Canadian boxer Dave Leblond has set his sights on a possible rematch with Jamaican rival Tsetsi Davis.
Leblond defeated professional debutant Nico Yeyo in what many described as a disappointing “hugging match” in their Wray and Nephew Contender Series bout last Wednesday and is now hoping to meet Davis by the luck of the draw in the next round.
Leblond had lost controversially to Davis in the second match of the season and, after losing an “egregious judging” appeal, was recalled to the competition in place of countryman Ryan Wagner, who was not medically cleared to face Yeyo.
His trainer, Patrice Trudeau, said that he believes the public would be interested in seeing a rematch with Davis. He said their first encounter felt similar to the events of the movie Rocky 4, where Rocky Balboa (played by Sylvester Stallone) was able to win over the support of hostile Russian fans who were cheering for the hometown favourite, Ivan Drago.
Trudeau compared Leblond to Balboa.
“We see it as a love story with the Jamaican fans,” Trudeau told The Gleaner. “Before the fight, we were live on Facebook telling Canadians that Tsetsi is a crowd favourite in Jamaica and we were comparing Rocky 4 with Tsetsi being Drago.”
Trudeau said moments before the fight with Davis, they faced direct hostility from fans but said that had changed during the course of the match.
“We had a guy come into the dressing room and tell Dave to his face: ‘You’re gonna get a whipping’, so we saw how much he was a favourite,” he said.
“But in the live video, I said ‘You know what? We’re gonna do just like in Rocky 4. Maybe we’ll make people start cheering for the underdog, the guy that’s a new fighter and has the fire in him to prove he’s a good boxer.’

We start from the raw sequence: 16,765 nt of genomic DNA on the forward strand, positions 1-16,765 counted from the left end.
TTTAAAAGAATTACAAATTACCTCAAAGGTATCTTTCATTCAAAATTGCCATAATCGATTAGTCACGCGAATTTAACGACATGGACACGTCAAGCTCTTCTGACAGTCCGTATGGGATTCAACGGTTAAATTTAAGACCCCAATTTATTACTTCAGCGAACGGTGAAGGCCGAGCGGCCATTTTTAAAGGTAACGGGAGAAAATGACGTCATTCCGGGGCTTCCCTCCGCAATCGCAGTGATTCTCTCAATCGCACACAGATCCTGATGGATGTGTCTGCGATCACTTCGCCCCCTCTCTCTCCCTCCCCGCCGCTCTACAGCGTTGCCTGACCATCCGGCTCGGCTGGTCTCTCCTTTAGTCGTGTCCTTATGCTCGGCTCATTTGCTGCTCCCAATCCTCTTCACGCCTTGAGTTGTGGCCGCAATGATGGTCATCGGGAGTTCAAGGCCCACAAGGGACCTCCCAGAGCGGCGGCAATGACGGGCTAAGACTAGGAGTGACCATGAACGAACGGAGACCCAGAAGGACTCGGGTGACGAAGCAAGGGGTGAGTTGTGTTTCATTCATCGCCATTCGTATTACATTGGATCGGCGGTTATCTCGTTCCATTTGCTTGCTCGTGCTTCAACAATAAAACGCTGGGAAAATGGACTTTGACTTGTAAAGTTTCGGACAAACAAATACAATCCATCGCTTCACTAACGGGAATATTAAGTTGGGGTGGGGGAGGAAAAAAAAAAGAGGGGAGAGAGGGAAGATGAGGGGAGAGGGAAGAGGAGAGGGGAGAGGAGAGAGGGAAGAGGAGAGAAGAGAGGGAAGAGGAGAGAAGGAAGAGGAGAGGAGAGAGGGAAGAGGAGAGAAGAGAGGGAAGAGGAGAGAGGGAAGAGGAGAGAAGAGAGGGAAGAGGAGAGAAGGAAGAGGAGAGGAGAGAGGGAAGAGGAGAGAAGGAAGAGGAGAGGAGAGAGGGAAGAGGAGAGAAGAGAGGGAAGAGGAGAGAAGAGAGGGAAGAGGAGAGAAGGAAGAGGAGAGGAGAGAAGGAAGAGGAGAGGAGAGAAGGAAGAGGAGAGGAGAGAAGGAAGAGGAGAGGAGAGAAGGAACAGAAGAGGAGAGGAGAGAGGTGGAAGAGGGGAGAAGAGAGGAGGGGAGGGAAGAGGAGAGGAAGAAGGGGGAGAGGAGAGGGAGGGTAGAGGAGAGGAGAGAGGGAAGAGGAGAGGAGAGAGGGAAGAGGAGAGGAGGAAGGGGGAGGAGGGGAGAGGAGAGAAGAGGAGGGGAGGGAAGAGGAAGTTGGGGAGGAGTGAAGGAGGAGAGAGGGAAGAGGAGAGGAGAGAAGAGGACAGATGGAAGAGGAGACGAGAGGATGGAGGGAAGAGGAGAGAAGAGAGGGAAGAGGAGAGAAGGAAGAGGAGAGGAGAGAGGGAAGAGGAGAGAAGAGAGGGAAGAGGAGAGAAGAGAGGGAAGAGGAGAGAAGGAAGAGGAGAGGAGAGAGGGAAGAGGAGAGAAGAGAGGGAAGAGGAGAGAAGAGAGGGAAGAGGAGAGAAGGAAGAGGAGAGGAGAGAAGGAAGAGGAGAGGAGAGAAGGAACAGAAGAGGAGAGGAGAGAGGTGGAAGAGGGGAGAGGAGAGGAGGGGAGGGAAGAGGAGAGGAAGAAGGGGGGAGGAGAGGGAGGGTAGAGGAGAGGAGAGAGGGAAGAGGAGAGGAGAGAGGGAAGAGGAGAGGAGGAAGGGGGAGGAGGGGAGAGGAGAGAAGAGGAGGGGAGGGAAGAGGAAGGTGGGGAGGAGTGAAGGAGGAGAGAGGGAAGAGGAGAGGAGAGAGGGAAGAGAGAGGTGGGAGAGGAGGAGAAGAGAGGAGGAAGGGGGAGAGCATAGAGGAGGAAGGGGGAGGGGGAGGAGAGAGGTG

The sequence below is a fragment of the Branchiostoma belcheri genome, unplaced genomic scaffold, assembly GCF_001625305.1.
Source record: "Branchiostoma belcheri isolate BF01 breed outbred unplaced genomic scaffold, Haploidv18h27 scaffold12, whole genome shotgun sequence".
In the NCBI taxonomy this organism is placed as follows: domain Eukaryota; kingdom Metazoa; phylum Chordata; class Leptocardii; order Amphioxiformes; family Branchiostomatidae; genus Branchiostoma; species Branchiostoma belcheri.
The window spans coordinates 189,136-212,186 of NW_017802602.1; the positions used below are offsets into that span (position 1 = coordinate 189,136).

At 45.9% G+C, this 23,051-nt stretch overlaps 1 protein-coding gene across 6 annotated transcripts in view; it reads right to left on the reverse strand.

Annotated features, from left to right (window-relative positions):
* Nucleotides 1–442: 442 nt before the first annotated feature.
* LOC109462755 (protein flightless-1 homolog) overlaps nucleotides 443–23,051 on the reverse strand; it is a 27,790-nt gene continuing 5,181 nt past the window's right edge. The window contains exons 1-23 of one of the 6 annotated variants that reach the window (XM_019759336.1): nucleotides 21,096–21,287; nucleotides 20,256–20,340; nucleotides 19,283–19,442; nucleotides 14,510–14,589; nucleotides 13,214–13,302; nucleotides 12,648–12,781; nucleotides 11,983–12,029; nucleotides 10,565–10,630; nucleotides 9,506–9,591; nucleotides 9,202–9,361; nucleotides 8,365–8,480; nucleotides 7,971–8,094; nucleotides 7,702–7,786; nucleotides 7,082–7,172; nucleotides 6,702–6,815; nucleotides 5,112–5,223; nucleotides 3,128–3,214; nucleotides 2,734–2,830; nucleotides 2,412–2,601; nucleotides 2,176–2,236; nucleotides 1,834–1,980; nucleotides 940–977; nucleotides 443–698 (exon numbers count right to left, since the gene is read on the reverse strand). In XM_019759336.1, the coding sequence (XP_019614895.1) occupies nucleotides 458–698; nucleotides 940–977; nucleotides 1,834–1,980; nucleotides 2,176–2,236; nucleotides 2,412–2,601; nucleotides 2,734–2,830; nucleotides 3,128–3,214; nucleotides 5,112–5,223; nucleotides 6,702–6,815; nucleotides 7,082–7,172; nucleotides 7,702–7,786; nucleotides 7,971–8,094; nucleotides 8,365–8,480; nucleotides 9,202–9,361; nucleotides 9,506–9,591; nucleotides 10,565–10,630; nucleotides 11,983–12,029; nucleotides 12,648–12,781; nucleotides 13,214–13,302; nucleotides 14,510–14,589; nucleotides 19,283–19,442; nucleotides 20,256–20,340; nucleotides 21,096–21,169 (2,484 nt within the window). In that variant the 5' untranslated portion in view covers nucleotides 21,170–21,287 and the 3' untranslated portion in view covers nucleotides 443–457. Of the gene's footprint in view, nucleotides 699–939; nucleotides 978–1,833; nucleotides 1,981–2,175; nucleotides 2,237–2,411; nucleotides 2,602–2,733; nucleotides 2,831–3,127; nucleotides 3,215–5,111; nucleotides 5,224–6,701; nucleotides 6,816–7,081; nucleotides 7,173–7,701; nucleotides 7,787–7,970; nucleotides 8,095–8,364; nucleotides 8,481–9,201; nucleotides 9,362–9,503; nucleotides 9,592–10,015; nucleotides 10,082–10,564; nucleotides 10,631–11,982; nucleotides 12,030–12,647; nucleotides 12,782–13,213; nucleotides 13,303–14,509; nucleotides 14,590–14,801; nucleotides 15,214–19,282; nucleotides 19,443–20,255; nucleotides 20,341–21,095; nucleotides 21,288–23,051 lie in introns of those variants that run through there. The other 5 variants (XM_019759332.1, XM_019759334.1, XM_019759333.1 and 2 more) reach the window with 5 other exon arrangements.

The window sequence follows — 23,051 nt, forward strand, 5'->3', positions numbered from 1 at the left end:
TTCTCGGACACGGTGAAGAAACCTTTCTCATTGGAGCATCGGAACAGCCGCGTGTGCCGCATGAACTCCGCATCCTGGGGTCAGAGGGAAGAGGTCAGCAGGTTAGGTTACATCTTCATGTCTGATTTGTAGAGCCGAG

“It was an underdog story. People were cheering for Dave more than Tsetsi at the end of the fight. We’re blessed, we’re really loved.”
The Gleaner reached out to Davis to get a response on how he would feel about a possible rematch, but he declined to speak.
Leblond said that if he does not get to face Davis in the competition, he would still welcome a chance to have a match later this year, even in Canada.
He continued that he hopes not to face another fighter like Yeyo, whom he described as “frustrating”, because of how much time he spent holding him to prevent being hit.
“It was impossible to have a plan against Yeyo,” Leblond said through translator Trudeau. “Everything we had set up was impossible to do because that guy just held on. That threw us off and, of course, it was frustrating.”
Trudeau said they have to now make a game plan in case they encounter another match like last week’s.
“We’re gonna work on something else. This fight was harder than Tsetsi. Tsetsi knows how to fight. This guy (Yeyo) was very difficult and unorthodox because he’s a young boxer.”